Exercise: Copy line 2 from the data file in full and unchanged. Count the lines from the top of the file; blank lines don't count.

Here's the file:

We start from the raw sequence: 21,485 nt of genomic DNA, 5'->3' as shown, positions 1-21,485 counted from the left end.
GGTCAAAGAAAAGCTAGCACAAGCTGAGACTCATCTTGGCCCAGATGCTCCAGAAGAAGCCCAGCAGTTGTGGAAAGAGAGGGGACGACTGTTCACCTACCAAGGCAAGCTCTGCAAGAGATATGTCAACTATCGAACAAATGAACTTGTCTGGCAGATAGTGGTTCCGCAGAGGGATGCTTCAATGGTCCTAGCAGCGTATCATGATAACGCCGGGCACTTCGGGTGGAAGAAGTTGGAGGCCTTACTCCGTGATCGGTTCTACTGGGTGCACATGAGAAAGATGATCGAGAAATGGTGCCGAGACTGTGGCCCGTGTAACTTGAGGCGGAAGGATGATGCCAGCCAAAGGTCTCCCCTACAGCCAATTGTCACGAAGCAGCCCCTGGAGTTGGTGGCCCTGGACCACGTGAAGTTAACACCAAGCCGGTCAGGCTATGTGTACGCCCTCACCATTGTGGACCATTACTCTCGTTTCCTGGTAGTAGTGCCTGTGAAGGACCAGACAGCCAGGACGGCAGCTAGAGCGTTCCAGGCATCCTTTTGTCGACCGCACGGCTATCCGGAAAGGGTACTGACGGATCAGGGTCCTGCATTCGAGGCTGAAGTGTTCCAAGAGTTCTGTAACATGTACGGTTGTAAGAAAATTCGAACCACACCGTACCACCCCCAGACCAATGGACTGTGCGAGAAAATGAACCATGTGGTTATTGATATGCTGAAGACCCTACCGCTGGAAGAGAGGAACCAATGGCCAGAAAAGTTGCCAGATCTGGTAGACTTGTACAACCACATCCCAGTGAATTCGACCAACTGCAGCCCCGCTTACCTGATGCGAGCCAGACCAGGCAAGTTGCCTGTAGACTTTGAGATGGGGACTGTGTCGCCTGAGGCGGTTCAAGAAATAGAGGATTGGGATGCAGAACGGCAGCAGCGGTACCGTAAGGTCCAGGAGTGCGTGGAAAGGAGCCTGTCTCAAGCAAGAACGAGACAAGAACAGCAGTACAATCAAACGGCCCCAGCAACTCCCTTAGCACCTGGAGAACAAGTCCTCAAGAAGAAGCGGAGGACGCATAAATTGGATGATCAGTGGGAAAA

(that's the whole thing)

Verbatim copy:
GGTCAAAGAAAAGCTAGCACAAGCTGAGACTCATCTTGGCCCAGATGCTCCAGAAGAAGCCCAGCAGTTGTGGAAAGAGAGGGGACGACTGTTCACCTACCAAGGCAAGCTCTGCAAGAGATATGTCAACTATCGAACAAATGAACTTGTCTGGCAGATAGTGGTTCCGCAGAGGGATGCTTCAATGGTCCTAGCAGCGTATCATGATAACGCCGGGCACTTCGGGTGGAAGAAGTTGGAGGCCTTACTCCGTGATCGGTTCTACTGGGTGCACATGAGAAAGATGATCGAGAAATGGTGCCGAGACTGTGGCCCGTGTAACTTGAGGCGGAAGGATGATGCCAGCCAAAGGTCTCCCCTACAGCCAATTGTCACGAAGCAGCCCCTGGAGTTGGTGGCCCTGGACCACGTGAAGTTAACACCAAGCCGGTCAGGCTATGTGTACGCCCTCACCATTGTGGACCATTACTCTCGTTTCCTGGTAGTAGTGCCTGTGAAGGACCAGACAGCCAGGACGGCAGCTAGAGCGTTCCAGGCATCCTTTTGTCGACCGCACGGCTATCCGGAAAGGGTACTGACGGATCAGGGTCCTGCATTCGAGGCTGAAGTGTTCCAAGAGTTCTGTAACATGTACGGTTGTAAGAAAATTCGAACCACACCGTACCACCCCCAGACCAATGGACTGTGCGAGAAAATGAACCATGTGGTTATTGATATGCTGAAGACCCTACCGCTGGAAGAGAGGAACCAATGGCCAGAAAAGTTGCCAGATCTGGTAGACTTGTACAACCACATCCCAGTGAATTCGACCAACTGCAGCCCCGCTTACCTGATGCGAGCCAGACCAGGCAAGTTGCCTGTAGACTTTGAGATGGGGACTGTGTCGCCTGAGGCGGTTCAAGAAATAGAGGATTGGGATGCAGAACGGCAGCAGCGGTACCGTAAGGTCCAGGAGTGCGTGGAAAGGAGCCTGTCTCAAGCAAGAACGAGACAAGAACAGCAGTACAATCAAACGGCCCCAGCAACTCCCTTAGCACCTGGAGAACAAGTCCTCAAGAAGAAGCGGAGGACGCATAAATTGGATGATCAGTGGGAAAA